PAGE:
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That long behind he trails his pompous robe, And, of all monarchs, only grasps the globe?

The Baron now,

his Diamonds pours apace ; Th' embroider'd King who shews but half his face,

[bin'd, And his refulgent Queen, with pow’rs comOf broken troops an easy conquest find. Clubs, Diamonds, Hearts, in wild disorder

seen, With throngs promiscuous strow the level

green, Thus, when dispers’d a routed army runs, Of Asia's troops, and Afric's fable sons, With like confusion different nations fly, Of various habit, and of various dye, The pierc'd battalions disunited fall, In heaps on heaps ; one. fate o’erwhelms

them all.

.

The Knave of Diamonds tries his wily arts, And wins (oh shameful chance!) the Queen

of Hearts.

At

At this, the blood the virgin's cheek for

fook, A livid paleness spreads o'er all her look ; She sees, and trembles at th' approaching ill, Just in the jaws of ruin, and Codille. And now, (as oft in some distemper'd state) On one nice trick depends the gen’ral fate, An Ace of Hearts steps forth; the King un

seen Lurk'd in her hand, and mourn’d his cap

tive Queen : He springs to vengeance with an eager pace, And falls like thunder on the prostrate Ace. The Nymph exulting fills with thouts the

sky; The walls, the woods, and long canals re

ply.

POPE,

VOL. II.

G

Day.

Day. A Pastoral in Three Parts.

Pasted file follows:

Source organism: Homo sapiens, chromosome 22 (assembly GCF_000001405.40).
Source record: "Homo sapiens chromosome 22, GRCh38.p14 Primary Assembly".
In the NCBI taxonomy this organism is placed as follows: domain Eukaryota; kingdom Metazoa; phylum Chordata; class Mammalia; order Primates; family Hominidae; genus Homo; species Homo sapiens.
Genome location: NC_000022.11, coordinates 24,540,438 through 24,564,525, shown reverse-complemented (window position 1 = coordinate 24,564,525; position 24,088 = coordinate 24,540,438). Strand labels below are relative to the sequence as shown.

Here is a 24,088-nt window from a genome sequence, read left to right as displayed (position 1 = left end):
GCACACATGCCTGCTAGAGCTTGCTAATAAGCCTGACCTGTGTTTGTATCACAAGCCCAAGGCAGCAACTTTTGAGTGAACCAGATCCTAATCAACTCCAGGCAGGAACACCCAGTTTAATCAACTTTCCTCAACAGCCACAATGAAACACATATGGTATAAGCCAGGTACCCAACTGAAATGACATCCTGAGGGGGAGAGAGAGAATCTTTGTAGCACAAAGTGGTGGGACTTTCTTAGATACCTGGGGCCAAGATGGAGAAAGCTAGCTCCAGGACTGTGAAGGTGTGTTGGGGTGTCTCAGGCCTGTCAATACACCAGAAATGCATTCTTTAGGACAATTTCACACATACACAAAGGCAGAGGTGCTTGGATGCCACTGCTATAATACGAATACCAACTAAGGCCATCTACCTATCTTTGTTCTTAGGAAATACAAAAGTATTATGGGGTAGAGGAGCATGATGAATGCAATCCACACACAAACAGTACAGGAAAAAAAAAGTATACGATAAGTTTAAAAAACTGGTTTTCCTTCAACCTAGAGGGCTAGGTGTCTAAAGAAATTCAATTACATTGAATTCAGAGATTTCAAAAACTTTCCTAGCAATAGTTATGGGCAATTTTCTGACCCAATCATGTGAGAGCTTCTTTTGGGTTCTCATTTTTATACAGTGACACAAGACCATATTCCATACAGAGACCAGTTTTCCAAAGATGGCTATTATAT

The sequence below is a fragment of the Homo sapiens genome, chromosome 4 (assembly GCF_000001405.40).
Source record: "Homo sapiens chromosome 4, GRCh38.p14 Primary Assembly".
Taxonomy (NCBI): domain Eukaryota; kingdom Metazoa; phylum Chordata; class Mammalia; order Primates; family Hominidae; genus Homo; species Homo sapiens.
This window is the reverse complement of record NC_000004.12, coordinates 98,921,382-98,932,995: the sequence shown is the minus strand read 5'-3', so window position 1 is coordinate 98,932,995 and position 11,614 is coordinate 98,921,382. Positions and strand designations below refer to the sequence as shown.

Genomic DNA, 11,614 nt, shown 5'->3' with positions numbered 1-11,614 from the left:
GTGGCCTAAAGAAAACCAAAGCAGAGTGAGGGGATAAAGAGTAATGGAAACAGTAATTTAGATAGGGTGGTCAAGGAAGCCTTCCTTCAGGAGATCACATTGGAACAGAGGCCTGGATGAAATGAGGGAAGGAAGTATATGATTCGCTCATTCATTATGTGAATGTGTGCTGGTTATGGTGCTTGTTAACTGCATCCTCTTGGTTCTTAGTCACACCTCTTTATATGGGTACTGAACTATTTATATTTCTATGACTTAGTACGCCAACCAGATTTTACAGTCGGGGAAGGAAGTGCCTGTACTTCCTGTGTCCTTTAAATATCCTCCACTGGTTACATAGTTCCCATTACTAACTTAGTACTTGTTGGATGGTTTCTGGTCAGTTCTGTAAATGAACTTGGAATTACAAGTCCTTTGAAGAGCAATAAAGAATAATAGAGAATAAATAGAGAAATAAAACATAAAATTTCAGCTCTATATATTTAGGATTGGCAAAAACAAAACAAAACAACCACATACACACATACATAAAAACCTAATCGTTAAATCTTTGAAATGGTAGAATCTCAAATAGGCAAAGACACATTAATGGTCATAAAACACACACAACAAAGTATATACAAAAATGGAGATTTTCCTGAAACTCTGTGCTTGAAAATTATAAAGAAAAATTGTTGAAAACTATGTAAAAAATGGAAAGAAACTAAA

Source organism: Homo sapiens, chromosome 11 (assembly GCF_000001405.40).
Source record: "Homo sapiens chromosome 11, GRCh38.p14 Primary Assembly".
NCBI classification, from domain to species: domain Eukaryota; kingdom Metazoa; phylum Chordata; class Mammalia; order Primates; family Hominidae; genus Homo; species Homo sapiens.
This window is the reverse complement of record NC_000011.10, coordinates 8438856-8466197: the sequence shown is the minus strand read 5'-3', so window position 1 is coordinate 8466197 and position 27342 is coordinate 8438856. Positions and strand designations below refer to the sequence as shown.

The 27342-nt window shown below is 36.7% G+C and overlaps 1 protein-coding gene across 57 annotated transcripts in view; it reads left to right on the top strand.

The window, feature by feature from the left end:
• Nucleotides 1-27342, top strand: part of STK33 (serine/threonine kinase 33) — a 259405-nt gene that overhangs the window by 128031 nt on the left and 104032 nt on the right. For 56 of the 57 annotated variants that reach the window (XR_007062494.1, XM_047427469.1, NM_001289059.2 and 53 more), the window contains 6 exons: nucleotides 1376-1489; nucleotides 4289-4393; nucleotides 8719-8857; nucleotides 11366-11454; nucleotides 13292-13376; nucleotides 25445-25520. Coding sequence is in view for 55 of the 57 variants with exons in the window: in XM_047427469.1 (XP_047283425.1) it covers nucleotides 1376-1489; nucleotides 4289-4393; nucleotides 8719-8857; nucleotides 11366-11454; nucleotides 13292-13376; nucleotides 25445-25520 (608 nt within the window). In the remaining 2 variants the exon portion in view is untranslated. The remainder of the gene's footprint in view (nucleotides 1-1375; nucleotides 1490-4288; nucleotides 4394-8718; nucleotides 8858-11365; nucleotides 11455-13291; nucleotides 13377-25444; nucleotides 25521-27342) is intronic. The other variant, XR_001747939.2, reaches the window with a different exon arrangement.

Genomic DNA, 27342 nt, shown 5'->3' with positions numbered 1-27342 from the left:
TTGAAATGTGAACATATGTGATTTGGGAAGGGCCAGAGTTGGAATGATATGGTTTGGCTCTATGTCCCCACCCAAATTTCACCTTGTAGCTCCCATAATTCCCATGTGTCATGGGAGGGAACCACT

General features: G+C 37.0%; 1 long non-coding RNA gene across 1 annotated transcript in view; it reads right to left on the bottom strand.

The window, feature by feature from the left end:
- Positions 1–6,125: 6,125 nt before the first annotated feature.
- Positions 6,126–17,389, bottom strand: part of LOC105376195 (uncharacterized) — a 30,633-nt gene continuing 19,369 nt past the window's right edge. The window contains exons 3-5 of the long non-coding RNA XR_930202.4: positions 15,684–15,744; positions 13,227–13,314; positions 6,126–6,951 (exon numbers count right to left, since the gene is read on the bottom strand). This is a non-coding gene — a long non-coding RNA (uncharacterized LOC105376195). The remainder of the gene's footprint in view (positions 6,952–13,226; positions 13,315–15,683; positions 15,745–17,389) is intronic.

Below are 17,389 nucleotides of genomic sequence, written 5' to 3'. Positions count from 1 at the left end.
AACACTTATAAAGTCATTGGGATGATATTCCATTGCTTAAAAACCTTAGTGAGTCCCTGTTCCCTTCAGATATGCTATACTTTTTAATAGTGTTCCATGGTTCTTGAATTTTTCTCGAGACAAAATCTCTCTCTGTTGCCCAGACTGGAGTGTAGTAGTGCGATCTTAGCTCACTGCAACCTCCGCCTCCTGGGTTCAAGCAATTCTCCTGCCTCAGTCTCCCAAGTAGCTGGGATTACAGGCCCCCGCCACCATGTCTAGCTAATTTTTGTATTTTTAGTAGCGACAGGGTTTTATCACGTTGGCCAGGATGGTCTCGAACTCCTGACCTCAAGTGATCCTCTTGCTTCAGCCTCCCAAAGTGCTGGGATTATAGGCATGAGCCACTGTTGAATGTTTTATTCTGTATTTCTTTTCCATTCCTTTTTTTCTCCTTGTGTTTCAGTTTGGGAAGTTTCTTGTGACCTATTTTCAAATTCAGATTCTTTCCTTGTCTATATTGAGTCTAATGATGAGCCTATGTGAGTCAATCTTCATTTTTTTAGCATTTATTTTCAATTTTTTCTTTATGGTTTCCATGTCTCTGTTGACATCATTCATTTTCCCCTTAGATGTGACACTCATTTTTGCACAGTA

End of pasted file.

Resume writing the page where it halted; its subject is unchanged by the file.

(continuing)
MORNING.

IN

N the barn the tenant cock,

Close to Partlet perch'd on high,
Briskly crows, (the shepherd's clock !)

Jocound that the morning's nigh.

Swiftly from the mountain's brow,

Shadows, nurs'd by night, retire;
And the peeping sun-beam, now,

Paints with gold the village fpire.

Philomel forsakes the thorn,

Plaintive where she prates at night ;
And the lark, to meet the morn,

Soars beyond the shepherd's sight.

From the low roof'd cottage ridge,

See the chatt'ring swallow spring;
Darting through the one-arch'd bridge,
Quick lhe dips her dappled wing.

Now
Now the pine-tree's waving top

Gently greets the morning gale ; Kidlings, now, begin to crop

Daisies, on the dewy dale.

From the balmy sweets, uncloy'd,

(Restless till her task be done). Now the busy bee's employ’d,

Sipping dew before the fun.

Trickling through the crevic'd rock,

Where the limpid stream diftils, Sweet refreshment waits the flock,

When 'tis fun-drove from the hills.

Colin's for the promis'd corn

(Ere the harvest hopes are ripe) Anxious ;-whilft the huntfinan's horn,

Boldly sounding, drowns his pipe.

Sweet- sweet, the warbling throng,

On the white embloffom'd spray! Nature's universel song

Echo's to the rising day.

[blocks in formation]

NOON.

FERVID on the glittring flood,

Now the noon-tide radiance glows ; Drooping o'er its infant bud,

Not a dew-drop's left the rose.

By the brook the shepherd dines,

Froin the fierce meridian heat Shelter'd by the branching pines,

Pendant o'er his grassy seat.

Now the flock forsakes the glade,

Where uncheck'd the sun-beams fall, Sure to find a pleasing shade

By the ivy'd abbey wall.

Echo, in her airy round,

O'er the river, rock, and hill, Cannot catch a single-sound,

Save the clack of yonder mill.

Cattle court the zephyrs bland,

Where the streamlet wanders cool ; Or with languid silence stand

Midway in the marshy pool.

But

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